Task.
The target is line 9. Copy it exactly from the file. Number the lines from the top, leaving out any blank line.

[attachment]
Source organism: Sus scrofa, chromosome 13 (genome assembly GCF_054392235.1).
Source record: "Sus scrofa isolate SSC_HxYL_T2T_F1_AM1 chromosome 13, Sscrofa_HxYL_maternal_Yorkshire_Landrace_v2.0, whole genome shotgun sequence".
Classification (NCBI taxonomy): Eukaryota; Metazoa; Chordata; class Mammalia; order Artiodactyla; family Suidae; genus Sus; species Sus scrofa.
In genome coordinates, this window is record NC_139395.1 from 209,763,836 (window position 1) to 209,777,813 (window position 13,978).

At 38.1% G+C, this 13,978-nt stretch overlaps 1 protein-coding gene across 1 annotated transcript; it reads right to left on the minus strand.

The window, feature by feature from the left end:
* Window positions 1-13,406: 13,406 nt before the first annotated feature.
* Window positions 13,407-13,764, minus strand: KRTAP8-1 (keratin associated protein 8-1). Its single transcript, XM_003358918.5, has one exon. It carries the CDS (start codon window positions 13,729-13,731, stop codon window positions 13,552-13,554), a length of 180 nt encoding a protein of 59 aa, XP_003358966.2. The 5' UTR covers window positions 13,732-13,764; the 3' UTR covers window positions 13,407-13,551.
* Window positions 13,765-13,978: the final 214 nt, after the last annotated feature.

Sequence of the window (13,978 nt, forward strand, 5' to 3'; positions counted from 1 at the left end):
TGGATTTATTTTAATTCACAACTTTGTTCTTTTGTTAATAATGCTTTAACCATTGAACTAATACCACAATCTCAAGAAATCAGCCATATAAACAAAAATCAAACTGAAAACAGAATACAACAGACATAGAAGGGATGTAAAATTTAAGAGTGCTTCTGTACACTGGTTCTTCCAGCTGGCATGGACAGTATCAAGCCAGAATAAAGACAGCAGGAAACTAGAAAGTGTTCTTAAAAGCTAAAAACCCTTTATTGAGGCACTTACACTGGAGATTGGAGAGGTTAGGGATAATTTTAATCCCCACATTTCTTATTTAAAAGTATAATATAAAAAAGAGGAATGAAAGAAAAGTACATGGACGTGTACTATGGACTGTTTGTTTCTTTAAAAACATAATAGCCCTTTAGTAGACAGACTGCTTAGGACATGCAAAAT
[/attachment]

* Window positions 13,765-13,978: the final 214 nt, after the last annotated feature.